What United States President Donald Trump's critics find coarse and vulgar, 75-year-old Doug Kelly, with a Trump cap on his head, finds gratifying.
"What appeals to me?" mused Mr Kelly as he sat at the wheel of his golf cart, his wife Marion next to him. "The economy. His brash way that he talks, he's not a... politician," he said of Mr Trump. "I think the country's gonna move ahead real good, and I don't wanna live in a socialist country."
"The stock market is going up - I like that," Mr Kelly added.
He was a Democrat until a while ago, but "the Democratic Party has changed; it's more radical now".
He and his wife live in The Villages, a sprawling and usually loyally Republican retirement community of around 122,000 near Orlando, Florida.
Later, inviting me to sit at their table at one of the semi-outdoor restaurants suited to Florida's balmy weather, Mr Kelly said: "I watch only Fox News."
But there is a hint of change in the air. Earlier this month, Democrats were delighted that the residents mustered a 500-strong golf cart procession for Mr Joe Biden as they turned in their vote-by-mail ballots.
It was a sign of the needle moving ever so slightly against Mr Trump in the Sunshine State, the third most populous and eighth most diverse in the Union.
A mile away outside The Villages, a steady stream of mostly middle-aged or elderly folk have been dropping into the Joe Biden-Kamala Harris campaign office, manned also by residents of The Villages - who say they are seeing more Republicans switching to supporting the Democrats.
One key driver is the President's handling of the coronavirus pandemic.
Resident Chris Stanley, a veteran of many election campaigns and currently president of The Villages Democratic Club, told The Straits Times the switch is not wishful thinking but "an actual thing".
"To a degree, it's his mishandling of the Covid-19 pandemic," she said. "Many people here have lost a loved one and that didn't necessarily have to happen.
"To a slightly larger degree, it's whatever the offensive tweet of the morning is - the last straw that breaks the camel's back."
WHY THE STATE MATTERS
Florida's large influence in the US presidential elections was felt most acutely by the Democrats when a long battle to determine who won the state in 2000 went against them. Republican George W. Bush, then Texas governor, edged out the Democratic contender, Vice-President Al Gore. Florida is a large and complex state with two time zones and has 29 Electoral College votes. Mr Joe Biden is trying to turn out the base and convince some Republicans, especially seniors, to vote for him. Rarely are there seismic shifts in Florida and margins are razor sharp.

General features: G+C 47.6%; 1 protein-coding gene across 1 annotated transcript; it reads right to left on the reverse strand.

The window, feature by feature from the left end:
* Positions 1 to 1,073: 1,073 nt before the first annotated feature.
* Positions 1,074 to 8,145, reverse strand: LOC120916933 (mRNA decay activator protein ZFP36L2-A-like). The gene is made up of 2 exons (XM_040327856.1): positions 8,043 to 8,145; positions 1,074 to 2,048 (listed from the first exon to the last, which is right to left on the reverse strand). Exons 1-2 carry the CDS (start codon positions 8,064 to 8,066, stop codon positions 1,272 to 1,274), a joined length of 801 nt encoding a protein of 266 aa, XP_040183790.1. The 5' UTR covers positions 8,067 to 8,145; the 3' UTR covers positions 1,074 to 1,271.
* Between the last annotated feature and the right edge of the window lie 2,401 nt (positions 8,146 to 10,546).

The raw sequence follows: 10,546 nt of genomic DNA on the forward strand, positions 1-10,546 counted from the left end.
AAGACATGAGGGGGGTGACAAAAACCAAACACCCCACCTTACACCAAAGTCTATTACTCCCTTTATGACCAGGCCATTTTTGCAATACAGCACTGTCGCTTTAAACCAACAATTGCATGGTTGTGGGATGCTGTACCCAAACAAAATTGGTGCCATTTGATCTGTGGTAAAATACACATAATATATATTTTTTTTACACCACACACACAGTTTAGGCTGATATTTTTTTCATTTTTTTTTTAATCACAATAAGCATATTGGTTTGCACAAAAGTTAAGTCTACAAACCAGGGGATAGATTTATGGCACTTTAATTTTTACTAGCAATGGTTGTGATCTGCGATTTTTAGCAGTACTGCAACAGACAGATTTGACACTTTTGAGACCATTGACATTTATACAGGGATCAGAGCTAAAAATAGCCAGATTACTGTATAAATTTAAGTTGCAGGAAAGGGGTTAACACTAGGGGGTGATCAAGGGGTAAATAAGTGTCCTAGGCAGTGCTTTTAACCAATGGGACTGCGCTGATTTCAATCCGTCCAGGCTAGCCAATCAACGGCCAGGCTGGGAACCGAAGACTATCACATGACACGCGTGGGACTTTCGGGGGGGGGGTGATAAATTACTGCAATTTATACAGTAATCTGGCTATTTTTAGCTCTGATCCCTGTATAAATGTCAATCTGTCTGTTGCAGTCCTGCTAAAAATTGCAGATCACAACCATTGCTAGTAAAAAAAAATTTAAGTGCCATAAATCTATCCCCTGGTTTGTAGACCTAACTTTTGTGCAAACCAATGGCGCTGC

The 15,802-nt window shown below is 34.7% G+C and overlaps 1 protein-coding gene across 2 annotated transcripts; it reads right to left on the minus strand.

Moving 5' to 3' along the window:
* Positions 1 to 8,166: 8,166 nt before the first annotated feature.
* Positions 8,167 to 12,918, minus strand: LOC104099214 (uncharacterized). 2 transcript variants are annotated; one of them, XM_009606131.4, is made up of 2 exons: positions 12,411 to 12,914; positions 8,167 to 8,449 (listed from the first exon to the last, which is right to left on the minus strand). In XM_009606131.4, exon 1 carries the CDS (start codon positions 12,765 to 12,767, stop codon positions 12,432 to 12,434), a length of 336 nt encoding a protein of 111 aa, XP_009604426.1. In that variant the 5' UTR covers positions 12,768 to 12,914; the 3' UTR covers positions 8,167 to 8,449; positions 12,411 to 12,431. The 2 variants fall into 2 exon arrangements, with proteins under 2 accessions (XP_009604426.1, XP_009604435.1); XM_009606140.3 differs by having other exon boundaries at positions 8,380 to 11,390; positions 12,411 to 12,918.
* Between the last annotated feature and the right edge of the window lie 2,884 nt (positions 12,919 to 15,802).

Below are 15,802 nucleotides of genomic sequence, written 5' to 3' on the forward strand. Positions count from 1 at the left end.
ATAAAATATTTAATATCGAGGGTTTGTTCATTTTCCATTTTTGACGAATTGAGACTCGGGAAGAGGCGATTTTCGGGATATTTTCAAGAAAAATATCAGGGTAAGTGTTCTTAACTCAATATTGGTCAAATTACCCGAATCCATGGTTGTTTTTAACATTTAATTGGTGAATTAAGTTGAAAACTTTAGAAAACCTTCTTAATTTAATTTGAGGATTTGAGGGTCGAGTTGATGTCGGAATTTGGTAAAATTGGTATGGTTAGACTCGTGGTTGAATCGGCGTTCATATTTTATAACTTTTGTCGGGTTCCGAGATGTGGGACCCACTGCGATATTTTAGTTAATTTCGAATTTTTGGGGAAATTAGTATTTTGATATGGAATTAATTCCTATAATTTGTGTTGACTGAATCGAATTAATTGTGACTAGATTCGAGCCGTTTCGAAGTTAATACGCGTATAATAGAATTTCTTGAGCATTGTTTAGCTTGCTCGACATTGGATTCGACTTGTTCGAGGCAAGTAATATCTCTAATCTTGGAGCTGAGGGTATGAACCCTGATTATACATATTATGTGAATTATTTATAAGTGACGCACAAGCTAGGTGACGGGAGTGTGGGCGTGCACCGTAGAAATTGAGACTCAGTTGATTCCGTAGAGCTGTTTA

There's also the fear that President Trump in his second term will reduce funding for social security, which comes from instruments like the payroll tax that he wants to cut to stimulate the economy.
President Trump, on the offensive in Florida as his team senses trouble, insisted at a rally in the state last Friday that he would protect seniors' social security benefits. In an e-mail that night, his campaign said "our seniors will be the first in line for the vaccine".
The Democrats may gain some votes as well from Puerto Ricans resettled in Florida after the 2017 Hurricane Maria laid waste to the island, which Mr Trump allegedly mused about selling off.
A liberal US$13 billion (S$17.7 billion) in federal assistance to Puerto Rico announced just weeks ago has cut little ice, observers say, with Puerto Ricans unhappy with him.
Add to that a steady stream of people from liberal cities like New York who have migrated to Florida.
And a few thousand votes matter in Florida, where margins can be razor thin. In the 2018 midterm elections, the winners were decided by 0.4 per cent of the vote in the governor's race and 0.2 per cent in the US Senate race.
In 2016, Mr Trump won with 1.2 per cent more of the vote in Florida than his rival Hillary Clinton. Florida has 29 votes in the Electoral College. A candidate needs 270 for a majority in the Electoral College.
"The Democrats don't have to win Florida to win," explained political scientist Charles Zelden, who is a professor at Nova Southeastern University in Fort Lauderdale. "It is a must-win, however, for Trump," he told ST.
"If Biden wins Florida, it's almost impossible for Trump to win the Electoral College. He would have to not only pick up the states that he had won last time; he would have to pick up additional states to make up for the loss of 29 electoral votes.
"Florida isn't the tipping point state, but it is the bellwether state."
Both parties have small armies of lawyers on call to fight if the Florida vote count is challenged.
Mr Jeffrey Garcia, a political consultant running several Democratic candidates' local and television campaigns, said that as a realist, it is best for the campaign to assume Florida is tied.
"I would rather be Joe Biden today than Donald Trump," he said. "That does not mean the race is over. It means Joe Biden is in a more advantageous position today."